Compton was dropped and Parker came back in at right back.  Parker had played the first 38 games of last season before being injured.  Jack got the goal, his third of the season.  This meant that after just five games Arsenal already have three players who had scored three each.

After two away games, Arsenal returned to Highbury on 17 September and beat Bolton 3-2  Arsenal 4th.  Bolton were 10th before the game – the result took Arsenal up to 4th.  There was one change in the team as Roberts came back at centre half after four games out through injury.

On 23 September 1932 Dennis Compton, brother of Leslie who had been playing right back, signed for Arsenal as an amateur.  He had started his football career at Nunhead in 1934/5 before moving to Arsenal, where he made his début in 1936.  He also played for England in wartime matches.

The following day, 24 September, Arsenal met last season’s champions, and beat them 2-1.  The result took Arsenal up to second and left Everton, last season’s surprise package 11th in the league with three wins and three defeats.   Meanwhile Aston Villa beat Portsmouth, the early pacemakers 4-2 away.

Two days later, having had no pre-season tour, Arsenal took part in a mid-season friendly – on 26 September 1932.  This game was a debut for FR “Tiger” Hill in friendly v St Johnstone.  He had been signed on 19 May after Aberdeen had alleged that five of their players (including Hill) were involved in a betting scandal.  No charges were ever made either by the club or the authorities, although the players never played for the club again.  Chapman clearly saw an opportunity and moved quickly to signed him at the end of the season.  

The friendly was arranged to mark 50 years of football at St Johnstone’s Muirton Stadium; the result was as 0-0 draw in front of 15,000 and it was also the match in which Bobby Davidson was brought to the notice of Herbert Chapman.  He was then selected for the Scottish League team against the Irish League at Firhill a few weeks later.  Arsenal came in with a bid of £4,000 and on 1 February 1935, with the club managed by George Allinson.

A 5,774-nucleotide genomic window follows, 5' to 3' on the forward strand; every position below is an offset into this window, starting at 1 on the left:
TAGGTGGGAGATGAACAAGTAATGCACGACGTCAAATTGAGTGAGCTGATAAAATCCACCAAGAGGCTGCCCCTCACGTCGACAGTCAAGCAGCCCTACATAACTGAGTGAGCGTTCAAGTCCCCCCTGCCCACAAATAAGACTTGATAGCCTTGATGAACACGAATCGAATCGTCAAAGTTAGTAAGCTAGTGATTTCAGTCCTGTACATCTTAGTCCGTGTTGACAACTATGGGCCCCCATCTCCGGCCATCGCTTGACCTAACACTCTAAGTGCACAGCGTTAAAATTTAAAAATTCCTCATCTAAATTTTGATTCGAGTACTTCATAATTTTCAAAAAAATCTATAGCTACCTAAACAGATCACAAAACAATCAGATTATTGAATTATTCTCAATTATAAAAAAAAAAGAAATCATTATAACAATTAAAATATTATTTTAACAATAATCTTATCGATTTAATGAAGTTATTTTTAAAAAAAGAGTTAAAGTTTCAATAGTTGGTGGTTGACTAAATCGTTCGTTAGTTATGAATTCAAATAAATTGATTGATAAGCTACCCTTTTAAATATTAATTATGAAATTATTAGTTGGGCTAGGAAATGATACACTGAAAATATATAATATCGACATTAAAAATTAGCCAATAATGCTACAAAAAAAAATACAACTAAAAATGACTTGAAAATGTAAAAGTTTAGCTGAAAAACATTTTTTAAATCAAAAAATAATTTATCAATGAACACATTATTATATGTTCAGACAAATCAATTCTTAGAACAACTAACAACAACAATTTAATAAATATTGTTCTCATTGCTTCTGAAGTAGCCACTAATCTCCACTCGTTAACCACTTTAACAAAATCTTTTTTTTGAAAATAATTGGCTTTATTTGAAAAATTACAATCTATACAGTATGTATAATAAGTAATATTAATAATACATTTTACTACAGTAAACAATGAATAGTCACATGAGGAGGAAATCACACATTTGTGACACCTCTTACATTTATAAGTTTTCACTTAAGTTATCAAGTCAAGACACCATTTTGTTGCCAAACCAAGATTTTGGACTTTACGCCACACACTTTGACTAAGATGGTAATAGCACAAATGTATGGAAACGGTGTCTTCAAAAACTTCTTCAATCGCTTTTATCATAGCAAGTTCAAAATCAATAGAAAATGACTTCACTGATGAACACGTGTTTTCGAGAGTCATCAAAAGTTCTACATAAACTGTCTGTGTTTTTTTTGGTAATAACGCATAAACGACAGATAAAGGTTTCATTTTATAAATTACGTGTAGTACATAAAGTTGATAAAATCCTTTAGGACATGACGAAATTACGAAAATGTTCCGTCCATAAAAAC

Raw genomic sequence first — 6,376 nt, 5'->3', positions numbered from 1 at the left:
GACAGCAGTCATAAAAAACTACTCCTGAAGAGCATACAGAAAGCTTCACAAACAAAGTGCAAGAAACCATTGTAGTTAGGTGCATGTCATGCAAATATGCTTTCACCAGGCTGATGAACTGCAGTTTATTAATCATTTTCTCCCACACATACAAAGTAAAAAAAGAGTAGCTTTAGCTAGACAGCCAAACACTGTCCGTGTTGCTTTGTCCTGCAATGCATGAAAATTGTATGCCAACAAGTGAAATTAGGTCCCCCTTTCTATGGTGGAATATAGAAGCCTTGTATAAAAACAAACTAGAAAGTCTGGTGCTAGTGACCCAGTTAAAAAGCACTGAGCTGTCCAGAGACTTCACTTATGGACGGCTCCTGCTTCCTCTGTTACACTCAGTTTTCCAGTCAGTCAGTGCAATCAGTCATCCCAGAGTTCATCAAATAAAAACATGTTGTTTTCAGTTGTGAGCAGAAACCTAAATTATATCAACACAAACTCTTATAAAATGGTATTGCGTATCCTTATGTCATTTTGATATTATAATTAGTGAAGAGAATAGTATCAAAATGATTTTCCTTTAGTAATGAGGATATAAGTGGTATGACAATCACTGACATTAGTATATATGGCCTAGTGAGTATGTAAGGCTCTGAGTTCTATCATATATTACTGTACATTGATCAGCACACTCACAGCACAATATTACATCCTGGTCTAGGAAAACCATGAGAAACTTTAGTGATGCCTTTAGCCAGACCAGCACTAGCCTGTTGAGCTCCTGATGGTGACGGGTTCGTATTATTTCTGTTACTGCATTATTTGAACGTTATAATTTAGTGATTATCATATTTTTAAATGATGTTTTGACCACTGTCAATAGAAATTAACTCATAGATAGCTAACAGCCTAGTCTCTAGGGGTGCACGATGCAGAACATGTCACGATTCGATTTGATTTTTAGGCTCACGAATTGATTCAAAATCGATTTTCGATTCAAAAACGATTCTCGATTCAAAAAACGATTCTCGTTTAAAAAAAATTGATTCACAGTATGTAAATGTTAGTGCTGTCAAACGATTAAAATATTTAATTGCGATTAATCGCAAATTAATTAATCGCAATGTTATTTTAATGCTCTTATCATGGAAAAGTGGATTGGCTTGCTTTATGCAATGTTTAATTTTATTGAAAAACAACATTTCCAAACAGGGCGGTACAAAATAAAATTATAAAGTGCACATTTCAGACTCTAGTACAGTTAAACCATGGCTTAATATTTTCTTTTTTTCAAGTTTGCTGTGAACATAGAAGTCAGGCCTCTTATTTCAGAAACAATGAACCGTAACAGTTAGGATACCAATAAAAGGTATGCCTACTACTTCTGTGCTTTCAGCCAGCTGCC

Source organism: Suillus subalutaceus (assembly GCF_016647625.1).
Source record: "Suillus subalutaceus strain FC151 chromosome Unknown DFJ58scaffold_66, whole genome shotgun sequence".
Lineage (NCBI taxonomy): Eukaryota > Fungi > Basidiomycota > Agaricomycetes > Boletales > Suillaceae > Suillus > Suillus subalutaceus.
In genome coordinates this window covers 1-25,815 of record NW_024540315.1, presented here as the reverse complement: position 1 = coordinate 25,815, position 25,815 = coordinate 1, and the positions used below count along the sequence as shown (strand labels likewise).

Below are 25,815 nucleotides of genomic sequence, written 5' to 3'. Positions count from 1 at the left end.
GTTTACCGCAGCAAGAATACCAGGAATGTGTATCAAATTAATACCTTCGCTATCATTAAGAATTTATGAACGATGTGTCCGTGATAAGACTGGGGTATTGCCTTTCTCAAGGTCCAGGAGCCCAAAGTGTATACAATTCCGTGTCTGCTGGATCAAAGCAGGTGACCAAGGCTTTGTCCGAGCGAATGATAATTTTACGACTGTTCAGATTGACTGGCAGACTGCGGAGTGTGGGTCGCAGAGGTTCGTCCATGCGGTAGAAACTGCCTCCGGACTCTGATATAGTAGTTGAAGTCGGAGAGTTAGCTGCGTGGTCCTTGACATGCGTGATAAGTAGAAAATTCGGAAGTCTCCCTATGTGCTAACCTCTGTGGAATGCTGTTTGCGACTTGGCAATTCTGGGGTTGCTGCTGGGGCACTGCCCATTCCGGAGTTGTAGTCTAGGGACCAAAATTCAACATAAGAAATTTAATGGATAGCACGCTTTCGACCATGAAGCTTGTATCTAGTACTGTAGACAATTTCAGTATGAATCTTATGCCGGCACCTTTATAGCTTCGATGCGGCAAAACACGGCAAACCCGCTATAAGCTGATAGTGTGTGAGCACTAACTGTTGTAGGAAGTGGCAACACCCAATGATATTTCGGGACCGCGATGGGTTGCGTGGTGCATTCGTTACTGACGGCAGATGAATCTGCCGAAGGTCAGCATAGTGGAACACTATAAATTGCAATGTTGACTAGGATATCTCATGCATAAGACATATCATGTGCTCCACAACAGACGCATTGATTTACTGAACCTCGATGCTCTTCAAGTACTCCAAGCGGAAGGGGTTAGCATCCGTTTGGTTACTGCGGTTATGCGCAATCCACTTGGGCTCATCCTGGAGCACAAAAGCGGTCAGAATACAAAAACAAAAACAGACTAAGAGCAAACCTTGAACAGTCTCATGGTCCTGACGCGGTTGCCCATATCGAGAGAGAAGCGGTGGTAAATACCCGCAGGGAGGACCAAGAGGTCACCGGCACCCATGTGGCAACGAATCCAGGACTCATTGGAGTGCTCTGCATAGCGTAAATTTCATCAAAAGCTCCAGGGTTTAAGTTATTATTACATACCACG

On the same day as the friendly in Scotland the first contingent of the National Hunger March left Glasgow heading for London.  Meanwhile Sir Oswald Mosley was busy setting up the British Union of Fascists, for a full launch next month.

Here’s the regular table of results etc with a guide to the abbreviations below

Date Opponent Op Pos H/A Result Pos Pts Crowd AC
03.09.32 Sunderland 9 H W6-1 7 4 28,896 41,948
10.09.32 Manchester City 15 A W3-2 5 6 36,542 24,254
14.09.32 West Brom 3 A D1-1 5 7 45,038 22,792
17.09.32 Bolton Wanderers 10 H W3-2 4 9 42,395 41,948
24.09.32 Everton 11 H W2-1 2 11 51,182 41,948
  • Op pos, is the league position of the opposition before the game
  • Pos is Arsenal’s position after the game
  • AC is the average crowd for the home team through the season, providing a comparison between the crowd on that day (in the previous column) and the norm expected by the home side.  We can see that in Arsenal’s two away matches they were most certainly a sizeable draw.

Overall in the League, Villa’s fine form with no defeats thus far kept them one point ahead of Arsenal.  But Newcastle had won four and drawn two of their last six and looked likely to put in a serious challenge.

Tottenham, still in division 2, had had less of an exciting start, notably losing all four of their opening away games.  They were 16th, just two points off the relegation places currently occupied by West Ham, so recently of the 1st division, and Chesterfield.

The current series being researched and published is Arsenal in the 1930s.  Here’s the story so far